Guest Post: The Problem with the Left and its Identity Politics
A guest post by “Leopold Lawrence”.
At the start of this century and into the following decade, it is hard to imagine, indeed, even to ponder the possibilities of the mass revolt. Our times seem so distant from those of fifty and forty years ago, that we can now scarcely imagine how revolts of such scale were even possible and capable of almost overthrowing the regimes of their times. The disillusionments and disappointments that followed these revolts, the most spectacular being the May ’68 Revolts that took place in Paris, has since brought much of the radical, revolutionary Left into disrepute, unable to even mount an incisive cultural critique of our times. It would not be much to say that the Left has since ‘exhausted’ itself, repeating the dead old memes of identity politics and proletarian revolutions that can no longer capture the imagination of the masses that they so rely on. Workers are fed up with socialist parties that have routinely betrayed them in the name of a “Third Way”, a left-apologetic for the excesses of a global capitalism, a type of parasitic system that has managed to reach everywhere into our most personal of lives, especially since the advent of globalization and the fall of the Iron Curtain.
If the goal of leftism is to build a more ‘humane’ capitalism, then it has forfeited any radical critique it could have possibly mounted against global capitalism itself. To ‘humanize’ capitalism is simply to lay a colorful shroud over what is essentially, at its core, a most oppressive and alienating system of production/consumption that our ‘benefactors’ have invented. To ‘humanize’ something, that is at the bottom, inhumane, is to give a characteristic to a thing which does not belong to it, since what capitalism remains is essentially an inhumane soul. The humanization of capitalism only serves to distort and mask the reality of what capitalism really is underneath: a wolf in sheep’s skin.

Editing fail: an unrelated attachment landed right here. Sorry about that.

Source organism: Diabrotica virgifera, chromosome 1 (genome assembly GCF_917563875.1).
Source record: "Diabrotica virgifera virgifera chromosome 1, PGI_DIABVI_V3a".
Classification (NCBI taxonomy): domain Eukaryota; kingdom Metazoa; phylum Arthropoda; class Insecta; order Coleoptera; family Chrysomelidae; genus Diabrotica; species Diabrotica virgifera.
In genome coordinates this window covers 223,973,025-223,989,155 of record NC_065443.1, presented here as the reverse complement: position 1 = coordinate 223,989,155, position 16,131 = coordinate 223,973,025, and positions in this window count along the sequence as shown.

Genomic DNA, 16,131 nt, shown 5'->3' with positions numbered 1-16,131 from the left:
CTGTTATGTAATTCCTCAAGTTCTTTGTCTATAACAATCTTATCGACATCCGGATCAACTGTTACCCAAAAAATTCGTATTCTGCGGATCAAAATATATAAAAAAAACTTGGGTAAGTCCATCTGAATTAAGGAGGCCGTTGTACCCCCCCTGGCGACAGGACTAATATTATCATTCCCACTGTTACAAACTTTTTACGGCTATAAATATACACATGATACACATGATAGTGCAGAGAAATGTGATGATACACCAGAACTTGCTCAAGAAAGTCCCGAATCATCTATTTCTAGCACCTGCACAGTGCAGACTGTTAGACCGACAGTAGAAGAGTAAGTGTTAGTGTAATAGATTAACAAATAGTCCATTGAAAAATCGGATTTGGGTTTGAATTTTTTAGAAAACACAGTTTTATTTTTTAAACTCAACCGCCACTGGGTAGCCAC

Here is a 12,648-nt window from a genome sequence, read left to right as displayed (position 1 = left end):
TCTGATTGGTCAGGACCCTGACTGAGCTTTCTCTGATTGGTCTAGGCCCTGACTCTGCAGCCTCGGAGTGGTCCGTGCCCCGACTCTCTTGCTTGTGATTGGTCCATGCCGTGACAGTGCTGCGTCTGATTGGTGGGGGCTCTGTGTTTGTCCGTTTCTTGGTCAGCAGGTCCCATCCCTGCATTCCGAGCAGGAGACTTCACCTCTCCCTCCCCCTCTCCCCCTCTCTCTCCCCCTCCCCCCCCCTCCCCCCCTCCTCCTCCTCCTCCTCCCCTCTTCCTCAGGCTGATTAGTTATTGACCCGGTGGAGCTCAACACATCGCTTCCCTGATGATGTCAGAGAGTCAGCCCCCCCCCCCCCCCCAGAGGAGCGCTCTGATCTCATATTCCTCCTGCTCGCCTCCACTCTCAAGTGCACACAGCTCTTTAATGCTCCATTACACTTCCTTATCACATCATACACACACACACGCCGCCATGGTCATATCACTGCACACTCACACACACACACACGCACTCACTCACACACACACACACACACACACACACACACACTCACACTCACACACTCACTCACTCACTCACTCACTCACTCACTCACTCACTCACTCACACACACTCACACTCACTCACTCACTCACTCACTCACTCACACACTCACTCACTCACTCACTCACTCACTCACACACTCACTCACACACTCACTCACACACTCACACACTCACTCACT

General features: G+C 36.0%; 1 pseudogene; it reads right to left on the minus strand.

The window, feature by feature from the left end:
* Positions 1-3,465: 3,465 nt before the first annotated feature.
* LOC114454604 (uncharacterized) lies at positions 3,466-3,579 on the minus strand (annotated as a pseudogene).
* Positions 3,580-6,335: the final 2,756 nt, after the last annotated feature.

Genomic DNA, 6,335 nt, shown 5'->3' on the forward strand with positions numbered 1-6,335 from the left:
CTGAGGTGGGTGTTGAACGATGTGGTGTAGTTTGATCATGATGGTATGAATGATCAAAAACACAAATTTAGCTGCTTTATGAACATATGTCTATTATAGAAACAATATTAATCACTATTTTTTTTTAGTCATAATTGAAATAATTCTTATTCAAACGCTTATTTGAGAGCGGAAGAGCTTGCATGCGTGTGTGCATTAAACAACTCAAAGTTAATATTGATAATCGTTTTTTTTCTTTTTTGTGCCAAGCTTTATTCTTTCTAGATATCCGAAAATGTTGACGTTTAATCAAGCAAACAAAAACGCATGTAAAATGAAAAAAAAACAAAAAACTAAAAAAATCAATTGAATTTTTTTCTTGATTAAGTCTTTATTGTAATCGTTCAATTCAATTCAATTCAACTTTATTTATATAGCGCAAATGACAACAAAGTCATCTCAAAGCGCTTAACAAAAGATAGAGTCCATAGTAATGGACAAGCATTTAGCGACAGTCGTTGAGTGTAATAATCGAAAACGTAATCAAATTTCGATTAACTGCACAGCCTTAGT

Furthermore, the Leftist advocacy of identity politics has only enslaved us to particular identities rather than liberating us from them. Rather than allowing us to remake our own identities, leftist identity politics calls for us being ‘aware’ of how we are defined by external circumstances only to pigeon-hole us into an identity of victimhood that we should all be breaking out of, to break out of our externally imposed conditions of existence. Leftists want us to realize our potential as women, workers, students, etc, without realizing that these are the social roles that our society has determined that we are, that this is what we “truly are”. Although workers, women, students, indigenous peoples we may all be, but we are all precisely more than these and cannot by any proper means be defined by them nor reduced to these identities. These identities always remain something external to us, and thus in every single way, ‘inessential’ to us.
This does not mean, however, that we should not take on these struggles, but it does require us to recognize that neither of these struggles is more ‘essential’ than the other, and that the other particular struggles that we may take on cannot be reduced to a more ‘essential’ one. That is, “liberating” ourselves as workers, students, women, etc, will only ever amount to a partial liberation of our particular identities as students, women, workers, but never to a full liberation from those identities, which should be the goal of any genuine movement towards self-emancipation. In short, the problem with such identities is that they define us always by what we do rather than by what we are (what we ‘are’, however, remains essentially indefinable). To be a worker, a student, even a woman, is to take on a social role, defined by us and for us by what we do.